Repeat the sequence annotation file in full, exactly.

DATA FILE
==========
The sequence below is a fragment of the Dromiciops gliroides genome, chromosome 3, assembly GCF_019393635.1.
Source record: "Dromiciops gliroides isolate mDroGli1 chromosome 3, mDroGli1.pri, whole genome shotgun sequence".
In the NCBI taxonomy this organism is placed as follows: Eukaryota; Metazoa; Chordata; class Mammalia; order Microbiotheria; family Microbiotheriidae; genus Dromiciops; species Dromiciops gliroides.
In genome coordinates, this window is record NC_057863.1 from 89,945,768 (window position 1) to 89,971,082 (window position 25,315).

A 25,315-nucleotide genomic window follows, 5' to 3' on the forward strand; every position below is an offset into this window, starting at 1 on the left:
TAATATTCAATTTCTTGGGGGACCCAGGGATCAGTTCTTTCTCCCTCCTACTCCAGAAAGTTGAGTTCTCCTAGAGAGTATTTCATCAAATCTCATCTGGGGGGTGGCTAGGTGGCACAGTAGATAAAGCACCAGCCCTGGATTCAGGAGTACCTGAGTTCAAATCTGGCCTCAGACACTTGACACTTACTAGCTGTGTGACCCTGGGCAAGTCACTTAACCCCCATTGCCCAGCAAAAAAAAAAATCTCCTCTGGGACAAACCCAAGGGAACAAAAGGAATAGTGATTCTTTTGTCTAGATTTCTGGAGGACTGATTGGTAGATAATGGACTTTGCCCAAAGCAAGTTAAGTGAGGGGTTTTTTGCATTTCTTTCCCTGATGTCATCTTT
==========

The sequence below is a fragment of the Dromiciops gliroides genome, chromosome 3, assembly GCF_019393635.1.
Source record: "Dromiciops gliroides isolate mDroGli1 chromosome 3, mDroGli1.pri, whole genome shotgun sequence".
In the NCBI taxonomy this organism is placed as follows: Eukaryota; Metazoa; Chordata; class Mammalia; order Microbiotheria; family Microbiotheriidae; genus Dromiciops; species Dromiciops gliroides.
In genome coordinates, this window is record NC_057863.1 from 89,945,768 (window position 1) to 89,971,082 (window position 25,315).

A 25,315-nucleotide genomic window follows, 5' to 3' on the forward strand; every position below is an offset into this window, starting at 1 on the left:
TAATATTCAATTTCTTGGGGGACCCAGGGATCAGTTCTTTCTCCCTCCTACTCCAGAAAGTTGAGTTCTCCTAGAGAGTATTTCATCAAATCTCATCTGGGGGGTGGCTAGGTGGCACAGTAGATAAAGCACCAGCCCTGGATTCAGGAGTACCTGAGTTCAAATCTGGCCTCAGACACTTGACACTTACTAGCTGTGTGACCCTGGGCAAGTCACTTAACCCCCATTGCCCAGCAAAAAAAAAAATCTCCTCTGGGACAAACCCAAGGGAACAAAAGGAATAGTGATTCTTTTGTCTAGATTTCTGGAGGACTGATTGGTAGATAATGGACTTTGCCCAAAGCAAGTTAAGTGAGGGGTTTTTTGCATTTCTTTCCCTGATGTCATCTTT